Cannabis reform is a hot topic across the globe. In 2023, several countries moved to enact or change cannabis-related laws within their borders. While some countries are looking to legalize or expand legalized cannabis, others are cracking down and enacting stricter laws governing the possession and consumption of the substance. The inroads made by many countries this year may help shape cannabis policy in the year to come.
Where does cannabis reform stand around the world? Let’s recap the year that was 2023.
Germany Inches Closer to Legalization but Doesn’t Make it Across the Finish Line
Germany continues to struggle to enact meaningful cannabis reform policy. During 2023, the country attempted to make significant strides to legalize recreational marijuana use within its borders. However, plans had to change thanks to pushback from the European Union. A new plan to legalize marijuana drafted by lawmakers would make possession and home cultivation of marijuana legal. However, only “social clubs” could distribute marijuana to dues-paying club members.
Many cannabis advocates were disappointed in the scaled-back legislation but ultimately optimistic that some form of cannabis reform was making progress. Although lawmakers claimed they could get legalization over the finish line by year’s end, that never happened. Parliament has delayed a final vote on the marijuana proposal until at least early 2024. Some lawmakers are hopeful that if Parliament can pass the measure in early 2024, the country may still be on track to implement parts of the legalization plan by the originally intended April start date.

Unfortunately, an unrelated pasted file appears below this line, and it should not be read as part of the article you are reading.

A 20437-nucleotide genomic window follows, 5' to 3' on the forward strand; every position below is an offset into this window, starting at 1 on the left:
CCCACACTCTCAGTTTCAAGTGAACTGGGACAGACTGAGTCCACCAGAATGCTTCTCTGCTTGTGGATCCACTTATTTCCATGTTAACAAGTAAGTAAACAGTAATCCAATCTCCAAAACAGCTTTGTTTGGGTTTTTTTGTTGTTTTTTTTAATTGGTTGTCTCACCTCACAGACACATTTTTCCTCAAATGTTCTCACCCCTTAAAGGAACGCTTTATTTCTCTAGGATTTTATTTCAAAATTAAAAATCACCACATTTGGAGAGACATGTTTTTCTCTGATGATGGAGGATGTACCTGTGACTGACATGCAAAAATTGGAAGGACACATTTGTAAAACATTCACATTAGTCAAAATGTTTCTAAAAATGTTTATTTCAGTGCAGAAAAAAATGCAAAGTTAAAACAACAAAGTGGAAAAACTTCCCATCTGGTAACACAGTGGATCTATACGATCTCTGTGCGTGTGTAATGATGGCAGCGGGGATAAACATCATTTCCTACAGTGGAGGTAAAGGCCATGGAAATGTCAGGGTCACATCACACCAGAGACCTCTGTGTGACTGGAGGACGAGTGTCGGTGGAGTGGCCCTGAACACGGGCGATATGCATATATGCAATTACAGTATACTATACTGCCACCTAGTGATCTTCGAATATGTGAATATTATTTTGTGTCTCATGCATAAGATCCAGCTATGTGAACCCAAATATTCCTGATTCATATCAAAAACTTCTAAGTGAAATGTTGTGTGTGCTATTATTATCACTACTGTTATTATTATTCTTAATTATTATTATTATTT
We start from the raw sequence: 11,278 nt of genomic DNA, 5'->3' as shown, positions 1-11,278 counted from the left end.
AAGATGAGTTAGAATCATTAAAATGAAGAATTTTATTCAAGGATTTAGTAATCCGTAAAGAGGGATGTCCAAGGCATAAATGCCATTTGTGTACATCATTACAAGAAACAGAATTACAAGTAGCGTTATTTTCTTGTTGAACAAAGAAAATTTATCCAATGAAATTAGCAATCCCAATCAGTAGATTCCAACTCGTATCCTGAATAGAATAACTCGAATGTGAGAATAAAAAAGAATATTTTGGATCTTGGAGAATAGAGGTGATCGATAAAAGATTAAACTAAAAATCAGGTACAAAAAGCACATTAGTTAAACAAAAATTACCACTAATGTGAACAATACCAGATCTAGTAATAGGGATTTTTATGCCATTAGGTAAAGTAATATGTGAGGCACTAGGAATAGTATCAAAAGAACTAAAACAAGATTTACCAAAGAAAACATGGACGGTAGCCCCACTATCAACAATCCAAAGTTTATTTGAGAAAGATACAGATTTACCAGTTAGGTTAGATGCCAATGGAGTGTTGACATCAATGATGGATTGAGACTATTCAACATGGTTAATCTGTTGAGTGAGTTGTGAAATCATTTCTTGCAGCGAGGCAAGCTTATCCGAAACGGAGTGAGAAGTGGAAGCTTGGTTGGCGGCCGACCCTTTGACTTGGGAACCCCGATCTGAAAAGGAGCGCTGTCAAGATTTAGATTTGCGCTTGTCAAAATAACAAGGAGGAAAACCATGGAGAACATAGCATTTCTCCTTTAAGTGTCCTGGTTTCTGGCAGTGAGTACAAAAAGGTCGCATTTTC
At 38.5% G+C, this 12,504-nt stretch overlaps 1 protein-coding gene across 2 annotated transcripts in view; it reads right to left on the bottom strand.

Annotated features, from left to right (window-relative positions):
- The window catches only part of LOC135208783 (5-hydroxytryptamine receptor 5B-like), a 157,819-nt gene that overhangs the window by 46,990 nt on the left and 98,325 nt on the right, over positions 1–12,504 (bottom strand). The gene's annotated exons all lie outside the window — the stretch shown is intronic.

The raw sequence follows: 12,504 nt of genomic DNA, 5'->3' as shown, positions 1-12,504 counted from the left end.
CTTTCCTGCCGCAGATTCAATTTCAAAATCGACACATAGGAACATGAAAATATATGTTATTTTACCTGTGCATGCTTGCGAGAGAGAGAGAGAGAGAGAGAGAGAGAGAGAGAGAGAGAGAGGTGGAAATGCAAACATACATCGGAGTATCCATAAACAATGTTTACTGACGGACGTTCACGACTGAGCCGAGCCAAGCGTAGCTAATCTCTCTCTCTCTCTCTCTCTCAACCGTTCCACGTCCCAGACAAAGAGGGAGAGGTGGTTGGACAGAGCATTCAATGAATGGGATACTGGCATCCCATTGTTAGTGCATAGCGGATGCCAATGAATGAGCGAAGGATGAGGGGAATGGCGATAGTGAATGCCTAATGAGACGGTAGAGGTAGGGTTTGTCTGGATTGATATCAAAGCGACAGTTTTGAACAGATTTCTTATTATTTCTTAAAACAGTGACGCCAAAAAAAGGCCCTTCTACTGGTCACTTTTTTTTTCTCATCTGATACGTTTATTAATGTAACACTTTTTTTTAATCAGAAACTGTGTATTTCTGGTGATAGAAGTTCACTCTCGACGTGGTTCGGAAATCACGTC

The Netherlands Looks to Explore Full Marijuana Legalization
Germany’s plight to legalize cannabis may have dominated the international headlines, but behind the scenes, the Netherlands has been exploring whether to implement full marijuana legalization, wiping out the country’s current cannabis gray areas. At a time when most European countries were cracking down on illicit drugs, the Netherlands opted for a different approach. In the 1970s, it decriminalized the possession of small amounts of marijuana, even though it remained illegal to sell or produce drugs. “Coffee shops” sprang up around the country as places where consumers could covertly purchase cannabis. These shops operate in a sort of legal gray area even though the Public Prosecution Service does not typically prosecute members of the public for consuming or possessing small amounts of marijuana.